Back in May, I was told about a month-long class that explored the royal culture of the Joseon Dynasty, being the nerd that I am it was of course of interest to me. I applied but I apparently applied too late and so I kept on being deferred month after month until this month (September). yeay!
So the things that I learned from the first class:
- One of the Joseon kings asked eligible girls what was the prettiest flower, several girls answered the usual rose, lily, etc. One girl answered the cotton flower because it gives clothes to people, needless to say, she was chosen to be his queen.
- The King was forbidden to read the annals about himself. The first emperor of the Joseon dynasty tripped while hunting and was embarrassed. He immediately ordered that no one tell the royal scribe, but it was too late, the scribe already knew. It was said (there was a saying) that the Kings of Korea were only afraid of death and the scribes’ pens.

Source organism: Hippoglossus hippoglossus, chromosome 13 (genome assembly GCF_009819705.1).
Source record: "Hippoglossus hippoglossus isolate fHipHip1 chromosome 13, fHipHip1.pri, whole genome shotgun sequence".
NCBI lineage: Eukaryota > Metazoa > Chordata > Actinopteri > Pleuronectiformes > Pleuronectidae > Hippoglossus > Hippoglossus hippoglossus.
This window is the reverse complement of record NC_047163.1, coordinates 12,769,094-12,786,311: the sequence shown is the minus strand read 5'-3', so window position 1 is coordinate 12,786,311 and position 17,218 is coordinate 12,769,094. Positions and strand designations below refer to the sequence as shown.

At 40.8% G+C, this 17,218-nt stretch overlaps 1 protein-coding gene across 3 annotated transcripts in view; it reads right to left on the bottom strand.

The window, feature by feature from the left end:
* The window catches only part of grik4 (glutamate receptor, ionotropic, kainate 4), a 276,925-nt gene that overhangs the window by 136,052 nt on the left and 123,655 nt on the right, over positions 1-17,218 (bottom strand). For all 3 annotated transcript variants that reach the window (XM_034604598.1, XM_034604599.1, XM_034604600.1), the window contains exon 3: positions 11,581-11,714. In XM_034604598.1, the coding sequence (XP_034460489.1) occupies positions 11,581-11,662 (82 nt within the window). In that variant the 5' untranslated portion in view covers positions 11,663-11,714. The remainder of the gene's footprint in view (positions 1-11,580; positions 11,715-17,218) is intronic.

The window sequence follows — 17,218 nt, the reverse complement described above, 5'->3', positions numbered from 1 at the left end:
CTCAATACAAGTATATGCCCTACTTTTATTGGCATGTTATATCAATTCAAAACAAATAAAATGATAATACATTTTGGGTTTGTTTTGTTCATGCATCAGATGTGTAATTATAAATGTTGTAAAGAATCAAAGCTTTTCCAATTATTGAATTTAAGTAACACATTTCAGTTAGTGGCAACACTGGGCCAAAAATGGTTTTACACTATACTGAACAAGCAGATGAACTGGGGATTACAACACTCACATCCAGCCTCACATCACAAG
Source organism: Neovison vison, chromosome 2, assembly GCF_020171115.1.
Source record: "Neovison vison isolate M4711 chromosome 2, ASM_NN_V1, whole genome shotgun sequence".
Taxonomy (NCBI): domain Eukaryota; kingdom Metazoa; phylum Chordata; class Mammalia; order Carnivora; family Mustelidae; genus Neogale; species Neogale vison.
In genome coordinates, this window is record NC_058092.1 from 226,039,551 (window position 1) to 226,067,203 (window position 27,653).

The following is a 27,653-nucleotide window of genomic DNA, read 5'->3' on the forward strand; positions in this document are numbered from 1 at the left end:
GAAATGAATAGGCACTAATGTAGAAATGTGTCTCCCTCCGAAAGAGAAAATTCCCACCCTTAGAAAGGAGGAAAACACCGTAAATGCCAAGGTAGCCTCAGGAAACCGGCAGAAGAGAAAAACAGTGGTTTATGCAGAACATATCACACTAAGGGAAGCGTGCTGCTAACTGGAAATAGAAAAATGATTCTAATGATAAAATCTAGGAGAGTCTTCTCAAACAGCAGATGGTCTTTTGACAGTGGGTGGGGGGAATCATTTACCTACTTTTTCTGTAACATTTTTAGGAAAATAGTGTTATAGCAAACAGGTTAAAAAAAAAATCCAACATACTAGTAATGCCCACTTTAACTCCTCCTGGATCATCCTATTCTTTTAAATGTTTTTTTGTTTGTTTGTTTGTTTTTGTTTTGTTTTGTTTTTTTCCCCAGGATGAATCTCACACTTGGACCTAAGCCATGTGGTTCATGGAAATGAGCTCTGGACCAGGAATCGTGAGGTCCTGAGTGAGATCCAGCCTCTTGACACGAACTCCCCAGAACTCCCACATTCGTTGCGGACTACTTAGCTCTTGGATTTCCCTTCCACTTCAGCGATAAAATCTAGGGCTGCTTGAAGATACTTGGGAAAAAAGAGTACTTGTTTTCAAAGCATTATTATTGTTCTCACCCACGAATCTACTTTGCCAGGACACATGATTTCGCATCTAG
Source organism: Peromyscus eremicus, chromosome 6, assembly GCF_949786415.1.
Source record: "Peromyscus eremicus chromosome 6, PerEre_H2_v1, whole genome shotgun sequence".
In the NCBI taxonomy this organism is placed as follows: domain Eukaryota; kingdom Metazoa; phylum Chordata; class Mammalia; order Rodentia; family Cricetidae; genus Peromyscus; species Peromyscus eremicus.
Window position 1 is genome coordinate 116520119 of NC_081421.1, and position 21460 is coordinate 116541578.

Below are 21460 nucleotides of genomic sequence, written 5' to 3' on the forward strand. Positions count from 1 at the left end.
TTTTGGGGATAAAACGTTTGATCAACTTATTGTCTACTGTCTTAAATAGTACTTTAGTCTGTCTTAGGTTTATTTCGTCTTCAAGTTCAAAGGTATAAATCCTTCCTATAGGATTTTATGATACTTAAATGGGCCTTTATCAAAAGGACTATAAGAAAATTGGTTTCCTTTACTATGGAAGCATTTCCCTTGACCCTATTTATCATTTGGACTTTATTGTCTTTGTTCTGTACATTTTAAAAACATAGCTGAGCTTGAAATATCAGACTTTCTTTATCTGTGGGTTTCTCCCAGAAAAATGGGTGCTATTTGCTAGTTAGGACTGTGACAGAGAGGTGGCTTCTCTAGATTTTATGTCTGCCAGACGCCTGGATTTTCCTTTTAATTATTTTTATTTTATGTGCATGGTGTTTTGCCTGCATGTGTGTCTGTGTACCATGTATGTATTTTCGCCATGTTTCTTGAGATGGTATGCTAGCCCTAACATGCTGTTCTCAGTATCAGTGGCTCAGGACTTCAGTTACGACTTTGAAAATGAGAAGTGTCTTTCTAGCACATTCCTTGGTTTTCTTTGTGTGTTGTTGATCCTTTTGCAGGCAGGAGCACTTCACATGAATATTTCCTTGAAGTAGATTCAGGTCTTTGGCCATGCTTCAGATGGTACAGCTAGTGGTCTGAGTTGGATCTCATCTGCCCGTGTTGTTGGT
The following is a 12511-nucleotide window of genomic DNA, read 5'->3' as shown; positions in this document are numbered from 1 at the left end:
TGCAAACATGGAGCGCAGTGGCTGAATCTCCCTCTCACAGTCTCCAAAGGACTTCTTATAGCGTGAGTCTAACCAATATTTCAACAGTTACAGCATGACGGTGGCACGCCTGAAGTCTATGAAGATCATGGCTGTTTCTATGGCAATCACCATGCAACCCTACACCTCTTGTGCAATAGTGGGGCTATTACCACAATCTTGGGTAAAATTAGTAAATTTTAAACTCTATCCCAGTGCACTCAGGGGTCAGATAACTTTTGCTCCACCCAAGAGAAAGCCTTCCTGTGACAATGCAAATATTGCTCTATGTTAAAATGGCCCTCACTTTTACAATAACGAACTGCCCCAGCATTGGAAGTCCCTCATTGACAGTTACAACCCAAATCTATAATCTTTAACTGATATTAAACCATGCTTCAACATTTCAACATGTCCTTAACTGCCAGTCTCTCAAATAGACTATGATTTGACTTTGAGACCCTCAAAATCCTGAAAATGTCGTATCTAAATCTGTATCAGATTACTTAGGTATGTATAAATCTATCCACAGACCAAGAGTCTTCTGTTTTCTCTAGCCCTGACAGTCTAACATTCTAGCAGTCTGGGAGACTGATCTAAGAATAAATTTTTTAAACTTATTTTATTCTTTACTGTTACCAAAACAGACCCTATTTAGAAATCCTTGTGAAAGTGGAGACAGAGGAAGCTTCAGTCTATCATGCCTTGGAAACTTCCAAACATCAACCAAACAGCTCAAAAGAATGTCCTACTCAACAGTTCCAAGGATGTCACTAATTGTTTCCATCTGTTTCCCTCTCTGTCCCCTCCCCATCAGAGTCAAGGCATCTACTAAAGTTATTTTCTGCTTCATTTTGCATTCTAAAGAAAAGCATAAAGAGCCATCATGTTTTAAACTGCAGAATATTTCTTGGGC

- There was an extremely long list of things that King Sejong is credited with inventing or giving creative room for it to be invented by others, including the first water clock; the sundial; the donguibogam, the best Eastern medicine textbook even in today’s medical world.
- Joseon stressed serving your parents and elders (even more than today’s society) very carefully both in life and the afterlife through sacrifice.
- Artists didn’t draw the bodies of the king or the crowned prince, instead symbols like white tents, birds, and other animals were used.
- Since the sun is the center of the universe and the emperor was the center of the people’s lives, he wore yellow robes. The king and the queen wore red robes, and the crowned prince and princess wore blue.
- Also the direction north symbolized the emperor.
After the lecture, we made “natural” soaps using traditional herbs (chamomile or rosemary), scents (lavender or lemon), and colors (our table had strawberry (red) and mint (bluish green)). Then an extremely brief look around the National Palace Museum of Korea, a share and tell (what symbols did you see in the museum and talk about a symbol of your country), and a quiz over the day’s events and lectures.